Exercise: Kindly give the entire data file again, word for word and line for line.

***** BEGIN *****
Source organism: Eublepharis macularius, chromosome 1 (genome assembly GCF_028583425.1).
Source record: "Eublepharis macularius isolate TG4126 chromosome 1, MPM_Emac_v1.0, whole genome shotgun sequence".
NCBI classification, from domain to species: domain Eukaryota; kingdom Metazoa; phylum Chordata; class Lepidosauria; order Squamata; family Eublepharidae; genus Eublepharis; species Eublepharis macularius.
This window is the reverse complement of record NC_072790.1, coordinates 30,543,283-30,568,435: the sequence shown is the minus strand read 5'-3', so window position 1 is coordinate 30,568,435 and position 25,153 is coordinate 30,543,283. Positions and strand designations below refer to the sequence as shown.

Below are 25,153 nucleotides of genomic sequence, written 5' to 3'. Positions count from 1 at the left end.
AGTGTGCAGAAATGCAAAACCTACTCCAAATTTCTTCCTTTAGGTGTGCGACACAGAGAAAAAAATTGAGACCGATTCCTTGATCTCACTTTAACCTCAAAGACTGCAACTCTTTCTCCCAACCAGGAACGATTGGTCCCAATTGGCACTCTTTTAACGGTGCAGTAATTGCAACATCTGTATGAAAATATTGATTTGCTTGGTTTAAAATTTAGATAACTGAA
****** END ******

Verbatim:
Source organism: Eublepharis macularius, chromosome 1 (genome assembly GCF_028583425.1).
Source record: "Eublepharis macularius isolate TG4126 chromosome 1, MPM_Emac_v1.0, whole genome shotgun sequence".
NCBI classification, from domain to species: domain Eukaryota; kingdom Metazoa; phylum Chordata; class Lepidosauria; order Squamata; family Eublepharidae; genus Eublepharis; species Eublepharis macularius.
This window is the reverse complement of record NC_072790.1, coordinates 30,543,283-30,568,435: the sequence shown is the minus strand read 5'-3', so window position 1 is coordinate 30,568,435 and position 25,153 is coordinate 30,543,283. Positions and strand designations below refer to the sequence as shown.

Below are 25,153 nucleotides of genomic sequence, written 5' to 3'. Positions count from 1 at the left end.
AGTGTGCAGAAATGCAAAACCTACTCCAAATTTCTTCCTTTAGGTGTGCGACACAGAGAAAAAAATTGAGACCGATTCCTTGATCTCACTTTAACCTCAAAGACTGCAACTCTTTCTCCCAACCAGGAACGATTGGTCCCAATTGGCACTCTTTTAACGGTGCAGTAATTGCAACATCTGTATGAAAATATTGATTTGCTTGGTTTAAAATTTAGATAACTGAA